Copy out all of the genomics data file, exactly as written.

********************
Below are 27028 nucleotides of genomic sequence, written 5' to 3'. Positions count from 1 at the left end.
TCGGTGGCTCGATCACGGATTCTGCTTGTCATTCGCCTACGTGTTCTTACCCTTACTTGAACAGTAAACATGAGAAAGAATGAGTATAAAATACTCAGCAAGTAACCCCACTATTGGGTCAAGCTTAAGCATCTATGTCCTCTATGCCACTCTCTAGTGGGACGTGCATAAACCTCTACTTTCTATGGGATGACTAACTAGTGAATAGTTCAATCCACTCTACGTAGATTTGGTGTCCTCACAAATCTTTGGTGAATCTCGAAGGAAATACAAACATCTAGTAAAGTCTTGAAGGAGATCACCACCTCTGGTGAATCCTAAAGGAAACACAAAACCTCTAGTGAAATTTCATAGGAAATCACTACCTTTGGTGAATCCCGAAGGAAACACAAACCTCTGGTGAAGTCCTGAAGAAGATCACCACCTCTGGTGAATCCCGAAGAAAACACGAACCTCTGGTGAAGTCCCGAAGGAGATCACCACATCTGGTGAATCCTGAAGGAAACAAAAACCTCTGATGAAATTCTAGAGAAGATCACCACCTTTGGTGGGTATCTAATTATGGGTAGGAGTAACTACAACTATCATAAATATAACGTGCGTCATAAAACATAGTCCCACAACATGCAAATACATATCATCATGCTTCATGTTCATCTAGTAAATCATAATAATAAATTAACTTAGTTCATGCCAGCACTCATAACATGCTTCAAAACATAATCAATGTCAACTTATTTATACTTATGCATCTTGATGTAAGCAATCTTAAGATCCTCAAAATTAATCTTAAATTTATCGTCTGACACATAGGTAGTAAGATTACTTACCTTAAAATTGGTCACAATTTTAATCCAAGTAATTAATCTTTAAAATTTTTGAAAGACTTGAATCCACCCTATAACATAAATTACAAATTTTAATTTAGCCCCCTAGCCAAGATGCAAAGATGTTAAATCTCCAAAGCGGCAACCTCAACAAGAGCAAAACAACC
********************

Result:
Below are 27028 nucleotides of genomic sequence, written 5' to 3'. Positions count from 1 at the left end.
TCGGTGGCTCGATCACGGATTCTGCTTGTCATTCGCCTACGTGTTCTTACCCTTACTTGAACAGTAAACATGAGAAAGAATGAGTATAAAATACTCAGCAAGTAACCCCACTATTGGGTCAAGCTTAAGCATCTATGTCCTCTATGCCACTCTCTAGTGGGACGTGCATAAACCTCTACTTTCTATGGGATGACTAACTAGTGAATAGTTCAATCCACTCTACGTAGATTTGGTGTCCTCACAAATCTTTGGTGAATCTCGAAGGAAATACAAACATCTAGTAAAGTCTTGAAGGAGATCACCACCTCTGGTGAATCCTAAAGGAAACACAAAACCTCTAGTGAAATTTCATAGGAAATCACTACCTTTGGTGAATCCCGAAGGAAACACAAACCTCTGGTGAAGTCCTGAAGAAGATCACCACCTCTGGTGAATCCCGAAGAAAACACGAACCTCTGGTGAAGTCCCGAAGGAGATCACCACATCTGGTGAATCCTGAAGGAAACAAAAACCTCTGATGAAATTCTAGAGAAGATCACCACCTTTGGTGGGTATCTAATTATGGGTAGGAGTAACTACAACTATCATAAATATAACGTGCGTCATAAAACATAGTCCCACAACATGCAAATACATATCATCATGCTTCATGTTCATCTAGTAAATCATAATAATAAATTAACTTAGTTCATGCCAGCACTCATAACATGCTTCAAAACATAATCAATGTCAACTTATTTATACTTATGCATCTTGATGTAAGCAATCTTAAGATCCTCAAAATTAATCTTAAATTTATCGTCTGACACATAGGTAGTAAGATTACTTACCTTAAAATTGGTCACAATTTTAATCCAAGTAATTAATCTTTAAAATTTTTGAAAGACTTGAATCCACCCTATAACATAAATTACAAATTTTAATTTAGCCCCCTAGCCAAGATGCAAAGATGTTAAATCTCCAAAGCGGCAACCTCAACAAGAGCAAAACAACC